REFORM CORNER: A recurring debate in Britain: how to reform the House of Lords. All factions are ready to jettison the old arrangement, in which the scions of England's decrepit aristocracy inherit their parliamentary seats. But what system shall replace it? The Conservatives want a regime that will maintain their hold on the House. The Labourites, naturally, want something different. And the far left, as always, whispers plans to abolish the House of Lords altogether, and perhaps the royal family as well.
I propose that they take their cues from the American experiment in welfare reform and from conservative proposals to privatize PBS:
1. Members of the House of Lords should have two years to find jobs in the private sector; after that, they will be booted from Parliament. The state should, of course, take into account the centuries of dependency that have rendered the British upper class so dysfunctional and indolent, and provide the departing Lords with life-skills training.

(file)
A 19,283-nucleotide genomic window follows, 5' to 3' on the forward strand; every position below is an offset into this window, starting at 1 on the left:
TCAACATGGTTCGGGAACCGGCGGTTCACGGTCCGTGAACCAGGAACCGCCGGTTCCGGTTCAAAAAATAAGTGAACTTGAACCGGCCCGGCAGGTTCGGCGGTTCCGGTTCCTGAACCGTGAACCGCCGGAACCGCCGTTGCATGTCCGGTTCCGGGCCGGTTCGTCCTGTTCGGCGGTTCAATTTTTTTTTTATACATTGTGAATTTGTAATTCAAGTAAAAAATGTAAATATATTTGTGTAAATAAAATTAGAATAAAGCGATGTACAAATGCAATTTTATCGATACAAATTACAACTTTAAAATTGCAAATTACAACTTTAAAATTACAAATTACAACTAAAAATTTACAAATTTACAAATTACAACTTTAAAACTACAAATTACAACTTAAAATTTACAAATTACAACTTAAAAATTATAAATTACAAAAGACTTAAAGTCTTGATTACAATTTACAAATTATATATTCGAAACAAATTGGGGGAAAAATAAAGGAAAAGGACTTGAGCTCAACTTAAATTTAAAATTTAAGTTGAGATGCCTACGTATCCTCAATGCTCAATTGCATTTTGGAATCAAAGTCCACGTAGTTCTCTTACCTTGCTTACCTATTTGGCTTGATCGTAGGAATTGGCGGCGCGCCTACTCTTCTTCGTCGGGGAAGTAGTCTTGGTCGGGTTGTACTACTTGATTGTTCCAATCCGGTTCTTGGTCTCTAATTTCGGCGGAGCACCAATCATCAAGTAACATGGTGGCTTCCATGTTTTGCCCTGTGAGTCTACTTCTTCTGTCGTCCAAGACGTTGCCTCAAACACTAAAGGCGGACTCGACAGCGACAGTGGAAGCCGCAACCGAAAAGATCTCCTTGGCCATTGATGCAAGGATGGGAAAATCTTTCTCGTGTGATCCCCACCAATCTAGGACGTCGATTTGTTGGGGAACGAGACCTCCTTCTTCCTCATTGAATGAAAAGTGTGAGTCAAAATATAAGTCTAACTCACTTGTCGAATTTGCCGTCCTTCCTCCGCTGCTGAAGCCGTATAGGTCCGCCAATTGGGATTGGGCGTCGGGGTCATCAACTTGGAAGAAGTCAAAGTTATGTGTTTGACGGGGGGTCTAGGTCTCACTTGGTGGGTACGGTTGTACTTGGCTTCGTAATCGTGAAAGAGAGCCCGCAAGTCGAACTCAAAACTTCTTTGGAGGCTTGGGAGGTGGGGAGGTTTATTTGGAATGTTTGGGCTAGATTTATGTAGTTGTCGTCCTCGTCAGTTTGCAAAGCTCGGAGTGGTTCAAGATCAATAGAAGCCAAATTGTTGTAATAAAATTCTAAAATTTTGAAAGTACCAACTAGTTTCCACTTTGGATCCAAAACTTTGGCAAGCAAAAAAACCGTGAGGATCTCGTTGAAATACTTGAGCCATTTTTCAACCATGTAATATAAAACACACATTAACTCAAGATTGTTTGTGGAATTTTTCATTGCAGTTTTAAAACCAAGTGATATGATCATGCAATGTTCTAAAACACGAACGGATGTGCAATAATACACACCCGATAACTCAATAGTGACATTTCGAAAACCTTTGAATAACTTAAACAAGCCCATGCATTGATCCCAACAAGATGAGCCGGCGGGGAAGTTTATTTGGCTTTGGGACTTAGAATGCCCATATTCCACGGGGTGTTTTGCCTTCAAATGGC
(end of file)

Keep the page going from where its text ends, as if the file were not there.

2. The crown jewel of the British aristocracy -- that is, the crown itself -- should take advantage of its status as a popular commodity. Just as Sesame Street and Barney could easily survive without public subsidy, the Windsors should capitalize on their franchise. There exists a large and apparently insatiable market for royal-family merchandising, even outside the Empire. Thus far, only outsiders have taken advantage of this, as with Elton John's decision to release a Lady Di tie-in CD.
It is, of course, difficult to release creative energies that have for so long been wasted on ritual ceremony, low-key activism, bulimia, and inbreeding. But with the right incentives, the English aristocracy might finally be transformed from parasites to productive members of society.